Two days in Goa, but I didn’t get to the beach at all till afternoon on the second day. If only my friends would believe I was running around for meetings all that first day. Airport to hotel, one hour. Check-in, hate room, change room, unpack, wash – 45 minutes. Drive back to Panjim for meetings – an hour and a bit. Meetings – three hours. Check on retail outlets – an hour. Drive back to hotel – one more hour. So all I had time for was a sambucca lime – mixed to perfection by Gladwell – and a very mediocre dinner. And it rained buckets the next morning. So much for jogging on the beach to a mental soundtrack of “Eye of the Tiger”.
Back of Calangute beach there’s a little neighbourhood with little roads and little houses and little sleepy Sunday afternoon noises. Thing is, they have these Sunday noises all week long. And trees. They have trees like Delhi has Marutis. One of these little houses – half hidden by trees, of course – has a name on the gate. “Mrs. Villa”. Now I haven’t quite figured out whether the house is married, hence the “Mrs.”, or whether the lady of the house is … well, as big as a house.
But this isn’t about Mrs. Villa. Right across from that interesting address … No, let me tell this the Goan way, which is nice and easy. And often backwards. So this little house is down a little lane. And if you’re travelling in from town, you have to go down past the Newton Arcade. Only you take the turn before you reach the Newton Arcade, OK? Go figure. A hundred metres down the turn-off, there’s another turn-off to your left. You park your car under the nearest tree and walk through the open space in the wall (across from “Mrs. Villa”), and you’re at Literati.
Which is where I’d love to be, any given Saturday. (It’s closed on Sundays, alas.)
It’s a bookshop. In an old house in Goa. Near the beach. Under the palms. You walk up the tiny garden path (which is also a tiny-garden path), step across the verandah (first taking off your shoes if it’s muddy outside. It was. I did. Once the Lady asked me to) and you’re in Divya Kapoor’s dining room, which may be her living room as well. Large but cozy, you get the idea? And inside, there are three more rooms lined with books. The big hall has all the swank stuff, the new releases, the books awaiting signing, all in neat stacks. The other rooms don’t do neat. They have books in glass-fronted cupboards, books on any available furniture, books on window-sills, on top of the computer. Everywhere. No discernible order. Weird Scandinavian names on books about Buddhism, a couple of Harold Robbins, travel books, an Aurelio Zen (Cosi fan Tutti, which I am liking muchly, thank you), Julian Barnes, Drucker on management (people still read him?), you name it. A most pleasing disorder. Made more pleasant by the fact that these books are all second-hand, hence cheap. I browsed. I pondered. And decided that it was well worth investing in an even cheaper bag for checked luggage. (Oh, not entirely full of books – I planned to buy two large packs of Goan “port”. I have friends who say my balcony is made for cheap plonk and cigarillos on late autumn evenings.)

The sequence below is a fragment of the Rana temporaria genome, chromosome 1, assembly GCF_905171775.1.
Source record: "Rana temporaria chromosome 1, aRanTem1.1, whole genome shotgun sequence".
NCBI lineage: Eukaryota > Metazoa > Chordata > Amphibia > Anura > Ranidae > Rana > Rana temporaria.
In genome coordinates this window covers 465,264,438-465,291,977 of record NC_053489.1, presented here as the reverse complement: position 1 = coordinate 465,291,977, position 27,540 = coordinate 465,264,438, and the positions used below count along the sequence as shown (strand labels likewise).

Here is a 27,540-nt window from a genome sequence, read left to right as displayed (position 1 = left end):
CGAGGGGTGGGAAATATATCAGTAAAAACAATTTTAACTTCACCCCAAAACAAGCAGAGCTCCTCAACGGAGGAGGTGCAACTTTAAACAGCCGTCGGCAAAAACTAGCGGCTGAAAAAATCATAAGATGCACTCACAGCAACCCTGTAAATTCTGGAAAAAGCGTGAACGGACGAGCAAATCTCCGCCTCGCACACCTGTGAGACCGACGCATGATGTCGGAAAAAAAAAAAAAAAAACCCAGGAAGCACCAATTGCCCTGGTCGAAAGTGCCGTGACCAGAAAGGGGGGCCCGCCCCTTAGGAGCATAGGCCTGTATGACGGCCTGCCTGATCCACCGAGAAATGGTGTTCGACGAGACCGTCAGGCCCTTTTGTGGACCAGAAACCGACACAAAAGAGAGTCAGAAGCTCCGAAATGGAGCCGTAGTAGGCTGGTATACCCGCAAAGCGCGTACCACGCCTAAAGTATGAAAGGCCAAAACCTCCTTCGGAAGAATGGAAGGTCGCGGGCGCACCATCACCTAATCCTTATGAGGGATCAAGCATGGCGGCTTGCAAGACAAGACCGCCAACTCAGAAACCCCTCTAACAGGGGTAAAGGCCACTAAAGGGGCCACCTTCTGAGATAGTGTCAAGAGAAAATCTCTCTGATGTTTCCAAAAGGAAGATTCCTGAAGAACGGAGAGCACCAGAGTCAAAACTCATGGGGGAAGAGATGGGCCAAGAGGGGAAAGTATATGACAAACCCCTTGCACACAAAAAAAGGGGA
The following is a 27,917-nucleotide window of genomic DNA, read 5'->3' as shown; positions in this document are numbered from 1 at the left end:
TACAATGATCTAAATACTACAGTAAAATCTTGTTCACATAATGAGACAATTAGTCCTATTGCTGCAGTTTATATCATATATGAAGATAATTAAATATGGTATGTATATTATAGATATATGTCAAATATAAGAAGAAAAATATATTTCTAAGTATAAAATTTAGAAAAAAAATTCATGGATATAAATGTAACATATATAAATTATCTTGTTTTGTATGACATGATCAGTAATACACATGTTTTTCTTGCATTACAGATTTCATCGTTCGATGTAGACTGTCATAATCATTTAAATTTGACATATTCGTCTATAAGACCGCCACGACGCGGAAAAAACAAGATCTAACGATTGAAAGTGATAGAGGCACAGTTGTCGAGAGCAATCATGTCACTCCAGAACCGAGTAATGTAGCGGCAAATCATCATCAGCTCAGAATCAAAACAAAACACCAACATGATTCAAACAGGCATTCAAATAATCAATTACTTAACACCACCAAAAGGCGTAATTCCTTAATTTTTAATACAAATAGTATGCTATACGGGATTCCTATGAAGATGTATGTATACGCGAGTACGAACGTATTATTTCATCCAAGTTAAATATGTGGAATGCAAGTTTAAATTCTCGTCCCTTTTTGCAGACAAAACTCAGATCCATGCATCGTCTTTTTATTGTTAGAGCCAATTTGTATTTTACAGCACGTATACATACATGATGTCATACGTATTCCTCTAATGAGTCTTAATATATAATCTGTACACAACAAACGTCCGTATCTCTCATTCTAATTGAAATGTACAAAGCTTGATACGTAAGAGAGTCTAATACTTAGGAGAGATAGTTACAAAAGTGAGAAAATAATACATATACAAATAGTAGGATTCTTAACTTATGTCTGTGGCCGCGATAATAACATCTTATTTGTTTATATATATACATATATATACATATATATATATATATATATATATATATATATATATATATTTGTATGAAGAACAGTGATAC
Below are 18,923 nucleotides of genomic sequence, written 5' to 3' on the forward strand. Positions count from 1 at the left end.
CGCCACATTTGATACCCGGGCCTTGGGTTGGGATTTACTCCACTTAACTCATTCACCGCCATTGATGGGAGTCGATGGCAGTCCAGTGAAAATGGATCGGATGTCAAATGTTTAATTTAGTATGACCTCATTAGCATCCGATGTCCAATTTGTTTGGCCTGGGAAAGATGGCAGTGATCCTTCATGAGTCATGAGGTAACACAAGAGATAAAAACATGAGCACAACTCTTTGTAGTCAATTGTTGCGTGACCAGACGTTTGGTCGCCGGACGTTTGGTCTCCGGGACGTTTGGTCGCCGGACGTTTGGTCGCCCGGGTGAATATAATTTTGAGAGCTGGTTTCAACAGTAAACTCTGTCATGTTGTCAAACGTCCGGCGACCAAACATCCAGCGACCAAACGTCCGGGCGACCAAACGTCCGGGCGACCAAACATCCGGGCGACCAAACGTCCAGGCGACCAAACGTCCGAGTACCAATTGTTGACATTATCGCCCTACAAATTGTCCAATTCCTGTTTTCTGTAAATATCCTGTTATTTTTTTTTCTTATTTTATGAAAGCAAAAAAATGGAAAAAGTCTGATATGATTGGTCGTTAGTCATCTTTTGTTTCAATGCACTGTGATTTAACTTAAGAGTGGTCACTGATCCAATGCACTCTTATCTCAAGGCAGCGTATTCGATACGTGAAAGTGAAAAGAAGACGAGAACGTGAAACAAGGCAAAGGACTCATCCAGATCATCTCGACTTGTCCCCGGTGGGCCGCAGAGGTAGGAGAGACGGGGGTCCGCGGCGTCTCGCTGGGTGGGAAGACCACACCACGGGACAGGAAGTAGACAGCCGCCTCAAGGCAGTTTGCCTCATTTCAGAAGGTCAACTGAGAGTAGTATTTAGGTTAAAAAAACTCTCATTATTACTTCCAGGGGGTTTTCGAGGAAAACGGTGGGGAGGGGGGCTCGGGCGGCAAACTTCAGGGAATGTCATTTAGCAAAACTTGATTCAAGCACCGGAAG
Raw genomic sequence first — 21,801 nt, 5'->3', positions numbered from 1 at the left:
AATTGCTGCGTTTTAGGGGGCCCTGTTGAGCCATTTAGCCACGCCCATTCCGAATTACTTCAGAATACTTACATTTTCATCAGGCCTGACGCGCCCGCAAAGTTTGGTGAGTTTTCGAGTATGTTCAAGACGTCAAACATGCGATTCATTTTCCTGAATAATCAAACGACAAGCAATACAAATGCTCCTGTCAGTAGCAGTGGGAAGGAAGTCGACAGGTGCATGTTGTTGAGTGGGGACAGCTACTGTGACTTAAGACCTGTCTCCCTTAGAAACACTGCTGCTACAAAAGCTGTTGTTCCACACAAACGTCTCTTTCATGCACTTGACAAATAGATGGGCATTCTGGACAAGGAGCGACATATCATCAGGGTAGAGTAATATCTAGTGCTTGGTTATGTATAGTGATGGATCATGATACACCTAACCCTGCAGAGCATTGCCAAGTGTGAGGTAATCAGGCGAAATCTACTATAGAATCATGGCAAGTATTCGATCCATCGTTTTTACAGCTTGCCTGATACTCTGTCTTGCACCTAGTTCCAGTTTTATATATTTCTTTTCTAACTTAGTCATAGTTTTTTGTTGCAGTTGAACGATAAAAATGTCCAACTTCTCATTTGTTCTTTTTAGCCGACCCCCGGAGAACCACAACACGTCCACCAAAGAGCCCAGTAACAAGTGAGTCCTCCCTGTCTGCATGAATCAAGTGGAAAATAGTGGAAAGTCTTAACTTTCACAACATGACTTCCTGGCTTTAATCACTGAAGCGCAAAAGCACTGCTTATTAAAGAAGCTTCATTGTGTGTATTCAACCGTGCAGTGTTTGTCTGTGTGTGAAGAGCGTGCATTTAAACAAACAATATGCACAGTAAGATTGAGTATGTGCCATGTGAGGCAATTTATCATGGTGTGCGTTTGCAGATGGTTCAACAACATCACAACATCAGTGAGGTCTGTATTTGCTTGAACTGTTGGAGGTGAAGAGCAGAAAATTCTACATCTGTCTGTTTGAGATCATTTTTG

In between browsing, I made a trip down to the beach before Souza Lobo stopped serving lunch. A barely competent sorpotel, but superb chorize and lovely soft poi bread. It was hard to decide whether the bread was better plain, for mopping up the nice fat gravy of the sorpotel, or juicy and dripping in a garlic bread avtaar that complemented the chorize-with-onions. I debated the dessert, then decided against it. There is such a thing as too much bebinca.
Back to Literati for another hour of browsing, but now the house was quiet in siesta. I sat in an armchair in the inner room ad listened to the punctuated silence of a holiday afternoon (Anjan Dutta describes it best – mone aan chaan kora shei dupur bela), smelled the smell of old walls and old books co-existing happily, browsed and mused a while before I slipped out to the verandah for a cold coffee and a smoke. When I was about to leave, the Lady of the House appeared, quite obviously arisen from a Good Siesta. I asked for the wash-room and was directed to an outhouse. Which was very interesting, because although it looks like any other shed from the outside, inside it has rough-plastered walls set with a zillion glass bangles, mauve fittings and even a potty-shower. And it was so cool inside. I felt sorry that I did not have reason to enthrone myself there with a book, it would have been so peaceful.
That was, more or less, the high point of my two days in Goa. Oh, I got back to the hotel before dark, even went barefoot on the beach, splashed through a little creek and wandered a mile across wet sand with the tide going out, walked until the holiday crowd were specks behind me and the hotel’s lifeguard tower had faded in the horizon haze. By the time I turned back, dark fat clouds had gathered and I had to duck under a beach shack for vestigial shelter. When the rain slackened I ran back across the beach. The raindrops blurred my glasses, the wind whipped in my face, I was running blind across a suddenly alien landscape while the pain in my lungs and legs grew to a roar. But I couldn’t stop. Very liberating, somehow.
Later, after a swim in the huge irregular pool, the loneliness of the hotel dinner and the routine of packing for an early morning start, I went out on the balcony and listened for the sea. Couldn’t hear it, not at all. All I could hear – faintly, thank the fates – was a couple singing old Hindi duets very badly in one of the banquets. So I went back in and curled up under the comforter and read myself to sleep. This trip was like that only.